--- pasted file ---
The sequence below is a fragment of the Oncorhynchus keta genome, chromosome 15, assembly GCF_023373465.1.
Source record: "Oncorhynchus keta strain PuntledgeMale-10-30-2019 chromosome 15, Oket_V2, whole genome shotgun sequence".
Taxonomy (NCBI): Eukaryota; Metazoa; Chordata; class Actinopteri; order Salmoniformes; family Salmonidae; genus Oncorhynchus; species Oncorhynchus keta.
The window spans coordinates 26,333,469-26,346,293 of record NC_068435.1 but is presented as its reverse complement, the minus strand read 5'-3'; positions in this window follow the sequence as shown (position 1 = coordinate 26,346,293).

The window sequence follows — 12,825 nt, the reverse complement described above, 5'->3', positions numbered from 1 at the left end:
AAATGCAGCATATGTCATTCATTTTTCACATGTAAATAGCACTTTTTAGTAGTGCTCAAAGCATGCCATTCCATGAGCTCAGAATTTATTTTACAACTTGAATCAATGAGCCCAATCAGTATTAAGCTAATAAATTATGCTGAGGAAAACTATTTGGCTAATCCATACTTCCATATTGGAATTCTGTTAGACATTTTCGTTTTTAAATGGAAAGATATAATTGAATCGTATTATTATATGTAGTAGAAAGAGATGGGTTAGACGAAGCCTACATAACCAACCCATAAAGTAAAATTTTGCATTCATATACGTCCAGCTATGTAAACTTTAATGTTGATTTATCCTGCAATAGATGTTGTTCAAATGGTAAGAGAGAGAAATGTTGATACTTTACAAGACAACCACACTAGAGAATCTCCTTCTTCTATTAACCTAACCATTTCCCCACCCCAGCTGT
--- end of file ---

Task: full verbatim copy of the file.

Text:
The sequence below is a fragment of the Oncorhynchus keta genome, chromosome 15, assembly GCF_023373465.1.
Source record: "Oncorhynchus keta strain PuntledgeMale-10-30-2019 chromosome 15, Oket_V2, whole genome shotgun sequence".
Taxonomy (NCBI): Eukaryota; Metazoa; Chordata; class Actinopteri; order Salmoniformes; family Salmonidae; genus Oncorhynchus; species Oncorhynchus keta.
The window spans coordinates 26,333,469-26,346,293 of record NC_068435.1 but is presented as its reverse complement, the minus strand read 5'-3'; positions in this window follow the sequence as shown (position 1 = coordinate 26,346,293).

The window sequence follows — 12,825 nt, the reverse complement described above, 5'->3', positions numbered from 1 at the left end:
AAATGCAGCATATGTCATTCATTTTTCACATGTAAATAGCACTTTTTAGTAGTGCTCAAAGCATGCCATTCCATGAGCTCAGAATTTATTTTACAACTTGAATCAATGAGCCCAATCAGTATTAAGCTAATAAATTATGCTGAGGAAAACTATTTGGCTAATCCATACTTCCATATTGGAATTCTGTTAGACATTTTCGTTTTTAAATGGAAAGATATAATTGAATCGTATTATTATATGTAGTAGAAAGAGATGGGTTAGACGAAGCCTACATAACCAACCCATAAAGTAAAATTTTGCATTCATATACGTCCAGCTATGTAAACTTTAATGTTGATTTATCCTGCAATAGATGTTGTTCAAATGGTAAGAGAGAGAAATGTTGATACTTTACAAGACAACCACACTAGAGAATCTCCTTCTTCTATTAACCTAACCATTTCCCCACCCCAGCTGT